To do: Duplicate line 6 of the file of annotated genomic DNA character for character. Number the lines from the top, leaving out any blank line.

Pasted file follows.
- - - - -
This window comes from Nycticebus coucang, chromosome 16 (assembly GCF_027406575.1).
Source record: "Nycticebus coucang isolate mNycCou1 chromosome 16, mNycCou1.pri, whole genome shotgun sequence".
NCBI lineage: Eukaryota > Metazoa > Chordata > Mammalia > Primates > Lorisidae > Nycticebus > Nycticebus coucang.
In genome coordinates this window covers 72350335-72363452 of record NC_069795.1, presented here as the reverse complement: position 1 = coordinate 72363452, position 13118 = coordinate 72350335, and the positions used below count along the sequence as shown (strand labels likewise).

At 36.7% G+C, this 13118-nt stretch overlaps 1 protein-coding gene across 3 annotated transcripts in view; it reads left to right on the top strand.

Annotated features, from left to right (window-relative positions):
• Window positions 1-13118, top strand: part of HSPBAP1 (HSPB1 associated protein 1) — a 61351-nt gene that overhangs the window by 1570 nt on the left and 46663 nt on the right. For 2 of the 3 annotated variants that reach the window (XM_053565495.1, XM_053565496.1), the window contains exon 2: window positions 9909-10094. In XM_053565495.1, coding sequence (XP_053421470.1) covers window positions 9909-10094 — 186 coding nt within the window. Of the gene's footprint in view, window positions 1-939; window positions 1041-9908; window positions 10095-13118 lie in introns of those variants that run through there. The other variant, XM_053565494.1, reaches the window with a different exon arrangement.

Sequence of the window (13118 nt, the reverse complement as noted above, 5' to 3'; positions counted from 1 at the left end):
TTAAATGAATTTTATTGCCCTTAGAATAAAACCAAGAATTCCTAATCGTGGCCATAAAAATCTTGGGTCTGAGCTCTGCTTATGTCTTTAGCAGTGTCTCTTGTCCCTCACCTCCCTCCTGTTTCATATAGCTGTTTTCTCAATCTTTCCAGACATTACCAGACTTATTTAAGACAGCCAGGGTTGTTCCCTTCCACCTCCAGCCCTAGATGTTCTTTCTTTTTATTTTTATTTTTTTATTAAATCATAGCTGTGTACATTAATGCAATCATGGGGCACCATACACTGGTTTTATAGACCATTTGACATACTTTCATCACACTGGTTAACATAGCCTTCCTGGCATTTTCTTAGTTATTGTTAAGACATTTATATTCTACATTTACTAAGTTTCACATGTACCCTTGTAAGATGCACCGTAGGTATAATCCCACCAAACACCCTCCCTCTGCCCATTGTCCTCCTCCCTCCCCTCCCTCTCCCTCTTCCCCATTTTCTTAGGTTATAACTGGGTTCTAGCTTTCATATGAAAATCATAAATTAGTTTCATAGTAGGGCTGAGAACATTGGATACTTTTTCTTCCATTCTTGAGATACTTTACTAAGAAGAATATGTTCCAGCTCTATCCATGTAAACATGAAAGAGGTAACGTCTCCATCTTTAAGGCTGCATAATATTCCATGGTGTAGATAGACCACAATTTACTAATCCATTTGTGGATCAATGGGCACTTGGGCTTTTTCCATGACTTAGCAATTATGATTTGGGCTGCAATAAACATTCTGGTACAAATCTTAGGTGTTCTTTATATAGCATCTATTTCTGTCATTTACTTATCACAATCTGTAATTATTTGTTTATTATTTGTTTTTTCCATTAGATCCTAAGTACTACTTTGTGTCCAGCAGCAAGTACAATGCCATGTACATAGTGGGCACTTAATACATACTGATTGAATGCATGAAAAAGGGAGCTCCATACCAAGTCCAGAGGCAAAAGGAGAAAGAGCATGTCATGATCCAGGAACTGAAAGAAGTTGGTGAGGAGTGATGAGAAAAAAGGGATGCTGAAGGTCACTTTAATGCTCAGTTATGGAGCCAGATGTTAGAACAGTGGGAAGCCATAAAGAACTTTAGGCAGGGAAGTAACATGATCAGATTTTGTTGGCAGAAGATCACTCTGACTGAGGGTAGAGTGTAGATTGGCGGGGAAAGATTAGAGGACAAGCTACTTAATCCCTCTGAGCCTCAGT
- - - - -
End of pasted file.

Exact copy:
Annotated features, from left to right (window-relative positions):